When I was single I used to
admire those couples I’d see who did their grocery shopping together. They
looked so happy, pushing their carts up and down the aisles and cooing at each
other as they picked out apples or conferred about which kind of cheese to buy.
I imagined them going home, unloading their groceries together and then holding
hands as they arranged their canned goods in the pantry.
I thought this was what I’d
do when I was in a relationship, until I brought it up to my then-boyfriend
(now my husband) and he said something to the effect of it being absolutely
ridiculous that two adults couldn’t go to the store and pick up a carton of
eggs on their own. Deep down inside I knew he was right, although being the
eternal romantic, I did insist on gazing lovingly at him as he brought the
bags in from the car.
We've been happily married for 23 years, and I can count on one hand the number of times we’ve gone grocery shopping together. As a matter of fact, there are a lot of things we do
apart. Besides the practical aspect, we have such different interests and tastes that it’d impossible
to do everything as a couple. We like different music so more often than not
he’ll go to concerts with his friends and I’ll go with mine. We go to a lot of
movies on our own since he prefers science fiction and action films, while I
prefer heartfelt stories where someone falls in love with a cute boy, adopts an
entire orphanage or has a life epiphany while eating a sandwich in a dimly lit cafe.
'I hope he appreciates you
letting him do that.' This puzzled me, since it implied that he somehow needed my approval to
Occasionally, in the name of
love we’ll give in and indulge the other person. I went and saw a Star Trek
movie with him (but only one, and I don’t remember which one it was) and he’s
sat through at least two of my 500 viewings of “Love Actually.” I only
know one Pink Floyd song, but he really wanted me to see The Wall Live so I
agreed. (I loved it and it also gave me a great story to tell, about how the
ticket agency gave us tickets for the wrong night, and we ended up having to buy the last
two tickets they had on sale at the box office which turned out to be better
seats, and how the ticket agency paid for all the tickets because they felt so
I think doing things apart
has helped keep our relationship healthy and interesting. And while we love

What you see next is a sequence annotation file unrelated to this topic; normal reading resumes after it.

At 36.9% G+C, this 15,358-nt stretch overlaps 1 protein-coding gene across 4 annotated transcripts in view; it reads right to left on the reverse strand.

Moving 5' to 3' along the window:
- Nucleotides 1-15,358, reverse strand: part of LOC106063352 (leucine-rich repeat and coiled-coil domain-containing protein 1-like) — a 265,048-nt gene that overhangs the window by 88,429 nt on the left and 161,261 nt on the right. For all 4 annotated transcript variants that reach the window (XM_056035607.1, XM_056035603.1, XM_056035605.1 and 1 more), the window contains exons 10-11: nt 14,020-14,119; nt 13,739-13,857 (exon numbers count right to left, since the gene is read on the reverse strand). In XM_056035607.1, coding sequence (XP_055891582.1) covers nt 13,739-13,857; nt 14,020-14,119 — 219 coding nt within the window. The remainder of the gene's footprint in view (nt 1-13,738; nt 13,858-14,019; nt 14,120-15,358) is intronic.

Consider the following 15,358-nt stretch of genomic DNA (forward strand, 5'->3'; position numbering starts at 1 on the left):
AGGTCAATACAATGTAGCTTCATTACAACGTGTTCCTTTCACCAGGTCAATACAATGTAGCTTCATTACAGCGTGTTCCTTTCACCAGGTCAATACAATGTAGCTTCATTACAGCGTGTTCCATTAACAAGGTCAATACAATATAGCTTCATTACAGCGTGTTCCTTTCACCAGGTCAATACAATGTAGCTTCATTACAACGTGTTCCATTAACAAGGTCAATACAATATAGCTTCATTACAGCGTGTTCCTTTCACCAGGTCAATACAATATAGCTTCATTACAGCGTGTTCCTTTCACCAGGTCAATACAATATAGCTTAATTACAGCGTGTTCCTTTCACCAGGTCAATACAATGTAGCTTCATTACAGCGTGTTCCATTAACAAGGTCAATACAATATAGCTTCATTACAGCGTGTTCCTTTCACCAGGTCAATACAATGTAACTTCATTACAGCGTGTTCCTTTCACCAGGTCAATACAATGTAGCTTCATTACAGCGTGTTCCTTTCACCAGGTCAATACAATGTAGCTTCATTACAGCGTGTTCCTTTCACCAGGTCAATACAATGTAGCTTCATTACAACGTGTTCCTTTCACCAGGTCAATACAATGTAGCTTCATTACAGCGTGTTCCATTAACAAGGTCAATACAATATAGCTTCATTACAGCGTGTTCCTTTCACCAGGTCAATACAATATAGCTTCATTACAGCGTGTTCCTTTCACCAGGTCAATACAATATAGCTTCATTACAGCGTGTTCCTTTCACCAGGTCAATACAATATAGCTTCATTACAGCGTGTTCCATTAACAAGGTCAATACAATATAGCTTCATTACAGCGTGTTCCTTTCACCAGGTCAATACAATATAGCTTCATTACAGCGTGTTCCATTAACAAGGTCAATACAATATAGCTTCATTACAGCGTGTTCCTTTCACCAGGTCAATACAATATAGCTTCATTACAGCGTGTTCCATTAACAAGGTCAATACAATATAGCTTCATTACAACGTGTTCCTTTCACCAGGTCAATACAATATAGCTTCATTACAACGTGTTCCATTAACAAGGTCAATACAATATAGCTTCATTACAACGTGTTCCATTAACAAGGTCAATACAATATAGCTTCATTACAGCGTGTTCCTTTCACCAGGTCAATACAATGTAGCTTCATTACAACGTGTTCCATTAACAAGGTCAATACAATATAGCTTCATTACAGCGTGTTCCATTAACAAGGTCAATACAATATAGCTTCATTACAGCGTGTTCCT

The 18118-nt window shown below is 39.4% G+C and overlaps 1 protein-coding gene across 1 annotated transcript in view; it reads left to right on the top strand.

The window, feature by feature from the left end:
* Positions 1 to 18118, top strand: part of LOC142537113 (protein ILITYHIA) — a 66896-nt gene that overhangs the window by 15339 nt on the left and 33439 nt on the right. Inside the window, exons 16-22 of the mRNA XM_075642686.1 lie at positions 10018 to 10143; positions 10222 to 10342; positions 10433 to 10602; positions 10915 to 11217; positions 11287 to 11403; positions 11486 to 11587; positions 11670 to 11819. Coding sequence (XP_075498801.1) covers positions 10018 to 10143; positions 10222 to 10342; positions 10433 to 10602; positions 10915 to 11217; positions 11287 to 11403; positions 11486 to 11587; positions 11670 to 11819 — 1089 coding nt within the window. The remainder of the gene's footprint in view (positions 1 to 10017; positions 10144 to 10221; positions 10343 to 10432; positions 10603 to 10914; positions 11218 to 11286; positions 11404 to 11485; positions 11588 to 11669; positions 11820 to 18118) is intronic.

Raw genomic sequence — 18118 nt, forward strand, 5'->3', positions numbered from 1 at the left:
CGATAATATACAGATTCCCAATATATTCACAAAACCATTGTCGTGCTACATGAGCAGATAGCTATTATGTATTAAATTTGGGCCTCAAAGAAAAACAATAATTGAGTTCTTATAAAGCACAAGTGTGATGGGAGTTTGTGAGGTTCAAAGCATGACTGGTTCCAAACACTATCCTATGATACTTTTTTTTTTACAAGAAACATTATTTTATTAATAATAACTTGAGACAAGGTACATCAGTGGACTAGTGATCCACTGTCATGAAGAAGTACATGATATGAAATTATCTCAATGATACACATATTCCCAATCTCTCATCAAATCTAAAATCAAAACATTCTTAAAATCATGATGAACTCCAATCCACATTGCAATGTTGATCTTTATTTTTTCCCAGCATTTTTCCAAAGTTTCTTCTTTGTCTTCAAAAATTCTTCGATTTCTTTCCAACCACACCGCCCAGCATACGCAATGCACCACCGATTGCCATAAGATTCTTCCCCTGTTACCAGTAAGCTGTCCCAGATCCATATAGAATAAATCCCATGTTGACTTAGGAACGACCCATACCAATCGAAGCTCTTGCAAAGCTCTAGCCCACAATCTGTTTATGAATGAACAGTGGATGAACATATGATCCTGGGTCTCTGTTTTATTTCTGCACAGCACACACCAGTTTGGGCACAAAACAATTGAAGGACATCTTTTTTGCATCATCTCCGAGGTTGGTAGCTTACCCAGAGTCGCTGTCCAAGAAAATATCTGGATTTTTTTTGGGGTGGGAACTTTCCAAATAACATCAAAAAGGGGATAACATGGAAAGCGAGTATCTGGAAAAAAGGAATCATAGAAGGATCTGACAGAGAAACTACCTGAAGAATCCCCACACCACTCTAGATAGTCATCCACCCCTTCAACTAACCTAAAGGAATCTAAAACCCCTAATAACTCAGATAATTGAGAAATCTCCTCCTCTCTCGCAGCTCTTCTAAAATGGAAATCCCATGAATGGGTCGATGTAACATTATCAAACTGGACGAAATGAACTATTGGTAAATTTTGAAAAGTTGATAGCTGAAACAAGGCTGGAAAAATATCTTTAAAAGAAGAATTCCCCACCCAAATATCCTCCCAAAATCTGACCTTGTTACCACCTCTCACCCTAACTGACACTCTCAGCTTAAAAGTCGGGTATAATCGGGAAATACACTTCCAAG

doing our own thing, we also support each others pursuits, too. My husband is
in a band, and a while back I posted about it on Facebook and talked about
their dedication to practicing weekly. Along with all of the supportive
comments, there were a few that said things like, “I hope he appreciates you
letting him do that,” and “He’s so lucky he gets to spend all that time on his
music!” This puzzled me, since it implied that he somehow needed my approval to
do anything, as if I kept him locked in the basement and let him out occasionally
to pluck his bass or bang on a drum.
But just because we don’t
share all of our interests doesn’t mean we don’t spend time together. We’ve
always enjoyed traveling as a family and now that our kids are grown we still
enjoy going places, just the two of us. We eat dinner together pretty much every
night; he works late hours, but the kids and I—or sometimes just me—will
wait for him no matter what time it is. The other night I started grilling
ribeyes at 10 p.m., which was perfectly normal to us although the neighbors were
probably wondering why they were smelling charred meat while they were getting
ready for bed.
As our kids get older and
eventually move out, I suspect my husband and l will start doing even more
together. Who knows? Maybe I’ll even get him to come to the grocery store with
me one day. Look for us some night. We'll be the couple meandering down the aisles, consulting
with each other on what to buy as we pick out a carton of eggs together and hold
hands while we gently put them in our basket.